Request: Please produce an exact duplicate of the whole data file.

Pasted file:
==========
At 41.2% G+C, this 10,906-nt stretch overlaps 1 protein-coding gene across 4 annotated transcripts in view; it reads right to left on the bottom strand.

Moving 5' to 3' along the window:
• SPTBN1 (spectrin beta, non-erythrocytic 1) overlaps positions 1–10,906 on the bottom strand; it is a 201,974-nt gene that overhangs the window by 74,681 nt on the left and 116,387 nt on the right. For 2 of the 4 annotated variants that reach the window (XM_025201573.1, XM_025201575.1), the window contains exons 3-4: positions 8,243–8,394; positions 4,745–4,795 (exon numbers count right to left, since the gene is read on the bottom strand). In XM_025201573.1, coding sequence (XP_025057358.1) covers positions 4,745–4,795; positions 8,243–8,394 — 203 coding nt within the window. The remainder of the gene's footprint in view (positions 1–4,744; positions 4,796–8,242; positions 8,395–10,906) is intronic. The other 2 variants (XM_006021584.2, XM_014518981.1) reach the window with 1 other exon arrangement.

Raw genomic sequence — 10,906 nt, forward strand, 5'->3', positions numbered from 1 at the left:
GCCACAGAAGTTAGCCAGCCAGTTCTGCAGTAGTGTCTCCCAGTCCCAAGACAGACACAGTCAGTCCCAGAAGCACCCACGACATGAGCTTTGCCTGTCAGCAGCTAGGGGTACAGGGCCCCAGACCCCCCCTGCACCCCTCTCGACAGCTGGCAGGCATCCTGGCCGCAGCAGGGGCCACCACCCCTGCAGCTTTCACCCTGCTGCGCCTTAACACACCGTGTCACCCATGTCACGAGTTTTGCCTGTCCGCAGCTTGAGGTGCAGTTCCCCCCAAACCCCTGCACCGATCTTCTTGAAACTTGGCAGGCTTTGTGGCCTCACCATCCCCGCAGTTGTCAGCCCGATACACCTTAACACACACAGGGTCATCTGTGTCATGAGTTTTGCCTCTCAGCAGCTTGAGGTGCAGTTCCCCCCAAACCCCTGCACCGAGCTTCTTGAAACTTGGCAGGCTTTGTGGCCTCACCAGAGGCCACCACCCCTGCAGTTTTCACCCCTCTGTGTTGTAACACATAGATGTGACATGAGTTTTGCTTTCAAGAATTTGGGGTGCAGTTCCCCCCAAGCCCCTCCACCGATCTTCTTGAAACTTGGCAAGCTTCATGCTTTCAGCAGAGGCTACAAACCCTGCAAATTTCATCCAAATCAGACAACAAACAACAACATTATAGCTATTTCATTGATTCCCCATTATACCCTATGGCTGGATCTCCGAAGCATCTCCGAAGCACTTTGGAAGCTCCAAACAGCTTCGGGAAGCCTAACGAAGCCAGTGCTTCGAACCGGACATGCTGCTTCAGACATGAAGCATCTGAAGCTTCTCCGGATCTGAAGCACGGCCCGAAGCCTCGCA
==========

At 41.2% G+C, this 10,906-nt stretch overlaps 1 protein-coding gene across 4 annotated transcripts in view; it reads right to left on the bottom strand.

Moving 5' to 3' along the window:
• SPTBN1 (spectrin beta, non-erythrocytic 1) overlaps positions 1–10,906 on the bottom strand; it is a 201,974-nt gene that overhangs the window by 74,681 nt on the left and 116,387 nt on the right. For 2 of the 4 annotated variants that reach the window (XM_025201573.1, XM_025201575.1), the window contains exons 3-4: positions 8,243–8,394; positions 4,745–4,795 (exon numbers count right to left, since the gene is read on the bottom strand). In XM_025201573.1, coding sequence (XP_025057358.1) covers positions 4,745–4,795; positions 8,243–8,394 — 203 coding nt within the window. The remainder of the gene's footprint in view (positions 1–4,744; positions 4,796–8,242; positions 8,395–10,906) is intronic. The other 2 variants (XM_006021584.2, XM_014518981.1) reach the window with 1 other exon arrangement.

Raw genomic sequence — 10,906 nt, forward strand, 5'->3', positions numbered from 1 at the left:
GCCACAGAAGTTAGCCAGCCAGTTCTGCAGTAGTGTCTCCCAGTCCCAAGACAGACACAGTCAGTCCCAGAAGCACCCACGACATGAGCTTTGCCTGTCAGCAGCTAGGGGTACAGGGCCCCAGACCCCCCCTGCACCCCTCTCGACAGCTGGCAGGCATCCTGGCCGCAGCAGGGGCCACCACCCCTGCAGCTTTCACCCTGCTGCGCCTTAACACACCGTGTCACCCATGTCACGAGTTTTGCCTGTCCGCAGCTTGAGGTGCAGTTCCCCCCAAACCCCTGCACCGATCTTCTTGAAACTTGGCAGGCTTTGTGGCCTCACCATCCCCGCAGTTGTCAGCCCGATACACCTTAACACACACAGGGTCATCTGTGTCATGAGTTTTGCCTCTCAGCAGCTTGAGGTGCAGTTCCCCCCAAACCCCTGCACCGAGCTTCTTGAAACTTGGCAGGCTTTGTGGCCTCACCAGAGGCCACCACCCCTGCAGTTTTCACCCCTCTGTGTTGTAACACATAGATGTGACATGAGTTTTGCTTTCAAGAATTTGGGGTGCAGTTCCCCCCAAGCCCCTCCACCGATCTTCTTGAAACTTGGCAAGCTTCATGCTTTCAGCAGAGGCTACAAACCCTGCAAATTTCATCCAAATCAGACAACAAACAACAACATTATAGCTATTTCATTGATTCCCCATTATACCCTATGGCTGGATCTCCGAAGCATCTCCGAAGCACTTTGGAAGCTCCAAACAGCTTCGGGAAGCCTAACGAAGCCAGTGCTTCGAACCGGACATGCTGCTTCAGACATGAAGCATCTGAAGCTTCTCCGGATCTGAAGCACGGCCCGAAGCCTCGCA